I flip back to the title page in the notebook—Whitman, Connolly, and Favio, New Orleans. A fleeting image of a lawyer objecting to his opponent’s tactic flashes to mind: “You’re leading the witness!!” I’ve read enough. Time to see the patient.
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Explore This IssueDecember 2016
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In the Exam Room
Mrs. Morse says she is tired. So tired, she has all she can do to get out of bed most mornings. “My mother’s a godsend for those days I have trouble just putting one foot in front of the other. Plus, she’s another set of ears. Honestly, I can’t count the times I’ve completely forgotten everything the doctor told me. Brain fog, that’s what it feels like I’m in, a complete brain fog.”
I look up from my notes. “Other than the fatigue, how are you feeling?”
She pulls her shoulders back and sighs. “Weak. I’m weak. The pain is everywhere.”
“That must be difficult,” I say. “Does the pain keep you up at night?”
“I never sleep. I don’t know the last time I slept.”
Mrs. Morse’s mother shakes her head in disbelief. “On her bad days—I live next door—I come over and help with the children, get them dressed, fix their lunches, get them off to school. Tom, Hayden’s husband, is away frequently on business trips, so he doesn’t know just how much she struggles. I don’t think he realizes …”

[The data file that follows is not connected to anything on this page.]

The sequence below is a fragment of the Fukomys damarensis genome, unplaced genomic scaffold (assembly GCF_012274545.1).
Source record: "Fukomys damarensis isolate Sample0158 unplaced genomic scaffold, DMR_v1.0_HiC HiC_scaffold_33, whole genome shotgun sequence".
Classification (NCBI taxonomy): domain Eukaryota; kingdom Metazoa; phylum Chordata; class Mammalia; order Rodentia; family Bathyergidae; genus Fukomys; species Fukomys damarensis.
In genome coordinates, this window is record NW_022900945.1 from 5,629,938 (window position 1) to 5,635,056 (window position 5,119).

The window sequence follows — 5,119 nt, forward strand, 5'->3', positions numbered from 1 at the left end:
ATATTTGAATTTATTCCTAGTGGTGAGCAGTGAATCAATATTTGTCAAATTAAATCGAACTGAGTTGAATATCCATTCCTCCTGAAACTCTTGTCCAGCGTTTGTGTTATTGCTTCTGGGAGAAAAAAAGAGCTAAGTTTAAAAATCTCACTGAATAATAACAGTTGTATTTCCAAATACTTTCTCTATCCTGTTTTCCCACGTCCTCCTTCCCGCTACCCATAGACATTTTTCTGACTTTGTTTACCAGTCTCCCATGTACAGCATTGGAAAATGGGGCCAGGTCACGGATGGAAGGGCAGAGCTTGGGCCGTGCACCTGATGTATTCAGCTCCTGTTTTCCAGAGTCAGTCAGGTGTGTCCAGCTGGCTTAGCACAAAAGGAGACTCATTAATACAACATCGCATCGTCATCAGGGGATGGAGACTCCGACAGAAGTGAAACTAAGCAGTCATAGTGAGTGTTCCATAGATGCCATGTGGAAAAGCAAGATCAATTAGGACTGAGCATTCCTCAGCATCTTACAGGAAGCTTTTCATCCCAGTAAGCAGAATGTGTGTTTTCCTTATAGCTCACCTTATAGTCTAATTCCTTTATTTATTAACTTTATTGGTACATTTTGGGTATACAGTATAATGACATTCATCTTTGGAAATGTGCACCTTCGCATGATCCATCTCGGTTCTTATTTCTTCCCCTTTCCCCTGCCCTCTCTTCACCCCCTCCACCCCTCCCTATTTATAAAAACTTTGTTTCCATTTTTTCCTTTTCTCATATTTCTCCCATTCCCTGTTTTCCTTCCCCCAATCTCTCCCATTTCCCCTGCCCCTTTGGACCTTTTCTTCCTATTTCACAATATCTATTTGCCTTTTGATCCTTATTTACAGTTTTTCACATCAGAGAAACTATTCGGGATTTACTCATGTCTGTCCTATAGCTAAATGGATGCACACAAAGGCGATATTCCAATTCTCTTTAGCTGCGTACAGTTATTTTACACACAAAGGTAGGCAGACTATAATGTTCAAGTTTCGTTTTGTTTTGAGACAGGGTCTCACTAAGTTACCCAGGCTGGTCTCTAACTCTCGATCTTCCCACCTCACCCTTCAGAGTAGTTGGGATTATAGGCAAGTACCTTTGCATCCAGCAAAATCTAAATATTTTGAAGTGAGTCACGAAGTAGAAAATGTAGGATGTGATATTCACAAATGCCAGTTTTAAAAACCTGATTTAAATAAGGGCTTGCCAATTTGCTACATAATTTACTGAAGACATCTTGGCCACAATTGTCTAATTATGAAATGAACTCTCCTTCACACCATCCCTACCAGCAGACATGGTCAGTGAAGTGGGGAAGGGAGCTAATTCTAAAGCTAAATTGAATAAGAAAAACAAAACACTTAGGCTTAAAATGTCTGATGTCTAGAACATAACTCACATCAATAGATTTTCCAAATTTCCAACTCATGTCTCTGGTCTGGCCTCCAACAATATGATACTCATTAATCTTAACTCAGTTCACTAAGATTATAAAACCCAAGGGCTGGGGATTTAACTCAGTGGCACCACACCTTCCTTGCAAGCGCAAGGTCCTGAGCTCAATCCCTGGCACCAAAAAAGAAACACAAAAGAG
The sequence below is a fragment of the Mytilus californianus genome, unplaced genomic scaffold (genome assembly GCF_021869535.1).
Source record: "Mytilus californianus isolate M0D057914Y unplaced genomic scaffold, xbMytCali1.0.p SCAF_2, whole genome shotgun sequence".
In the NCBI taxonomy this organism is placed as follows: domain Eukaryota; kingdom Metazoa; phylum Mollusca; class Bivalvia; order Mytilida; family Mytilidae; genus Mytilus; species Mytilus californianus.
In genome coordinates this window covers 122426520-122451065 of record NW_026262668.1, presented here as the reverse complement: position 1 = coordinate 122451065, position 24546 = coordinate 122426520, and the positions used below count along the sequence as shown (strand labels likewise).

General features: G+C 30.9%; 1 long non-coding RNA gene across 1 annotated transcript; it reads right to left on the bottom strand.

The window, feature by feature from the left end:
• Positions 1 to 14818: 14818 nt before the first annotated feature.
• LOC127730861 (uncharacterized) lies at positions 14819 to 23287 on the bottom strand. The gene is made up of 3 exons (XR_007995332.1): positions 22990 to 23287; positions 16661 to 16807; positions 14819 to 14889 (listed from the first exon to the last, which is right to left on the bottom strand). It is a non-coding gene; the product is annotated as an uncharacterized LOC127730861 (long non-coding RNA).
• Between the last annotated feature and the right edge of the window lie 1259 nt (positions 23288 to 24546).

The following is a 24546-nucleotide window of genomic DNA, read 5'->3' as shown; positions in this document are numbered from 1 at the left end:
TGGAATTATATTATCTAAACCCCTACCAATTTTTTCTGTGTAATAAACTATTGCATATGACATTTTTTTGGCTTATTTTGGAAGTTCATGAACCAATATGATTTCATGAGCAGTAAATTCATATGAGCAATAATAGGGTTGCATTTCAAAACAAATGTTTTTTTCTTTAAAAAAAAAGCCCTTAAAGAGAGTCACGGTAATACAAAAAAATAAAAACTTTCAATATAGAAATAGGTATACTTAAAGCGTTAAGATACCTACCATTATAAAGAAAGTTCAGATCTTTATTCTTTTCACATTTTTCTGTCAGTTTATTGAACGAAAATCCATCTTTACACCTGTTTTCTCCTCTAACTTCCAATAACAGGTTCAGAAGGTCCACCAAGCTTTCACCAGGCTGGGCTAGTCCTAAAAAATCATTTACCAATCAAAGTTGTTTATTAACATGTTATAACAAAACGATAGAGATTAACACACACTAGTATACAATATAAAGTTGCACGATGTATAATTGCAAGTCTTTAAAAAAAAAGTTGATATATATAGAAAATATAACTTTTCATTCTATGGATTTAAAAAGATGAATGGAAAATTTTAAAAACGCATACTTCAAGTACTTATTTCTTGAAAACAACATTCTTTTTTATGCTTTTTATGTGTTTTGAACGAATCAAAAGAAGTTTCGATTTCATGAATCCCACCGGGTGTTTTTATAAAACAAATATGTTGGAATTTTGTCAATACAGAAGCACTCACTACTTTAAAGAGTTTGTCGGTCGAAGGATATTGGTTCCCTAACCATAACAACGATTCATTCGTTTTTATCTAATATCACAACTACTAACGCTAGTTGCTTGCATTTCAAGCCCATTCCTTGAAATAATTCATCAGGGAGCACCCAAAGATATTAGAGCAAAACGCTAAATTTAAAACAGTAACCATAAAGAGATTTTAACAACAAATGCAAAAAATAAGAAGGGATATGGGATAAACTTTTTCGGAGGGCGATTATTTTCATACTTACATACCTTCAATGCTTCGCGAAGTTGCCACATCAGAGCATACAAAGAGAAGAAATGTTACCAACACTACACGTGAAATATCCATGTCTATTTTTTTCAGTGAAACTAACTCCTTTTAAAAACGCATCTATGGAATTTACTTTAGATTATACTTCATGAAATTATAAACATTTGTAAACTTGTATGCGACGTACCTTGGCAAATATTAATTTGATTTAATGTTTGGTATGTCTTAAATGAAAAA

“And all of these problems? They go back how long?” I ask.
“About two years after the breast implants,” Mrs. Morse whispers, almost inaudibly. “The rashes, the fatigue, the pain, it slowly crept over me, until now—look at me? Is it the lupus? Is that what I’m struggling with?”
Momentarily, I say nothing. I am sorting things out, sifting the evidence and trying to maintain my objectivity. In truth, I would have to say my patient looks remarkably healthy, no, beyond healthy, absolutely stunning. I take off my glasses and clean them with a tissue paper.
Lupus is not a disease diagnosed by a checklist of symptoms and a borderline ANA. The diagnosis requires objective physical findings and significant, widespread lab abnormalities. I ask her to sit on the exam table. Her mother reflexively moves to her side and takes an arm. Mrs. Morse waves her off, but the effort seems to exhaust her.
“I’ll be okay. Give me a moment. I’ll be okay.” A series of deep cleansing breaths follow.
Numerous studies addressed the issue, all with the same conclusion: Silicone breast implants do not raise the risk of breast cancer or other forms of malignancy. But if malignancy risk was not an issue, other concerns soon arose.
I flash back to the image of Mrs. Morse hurrying down the hall to the bathroom. Focus. I am here to render an opinion. When all else fails, a former professor once reminded me, examine the patient.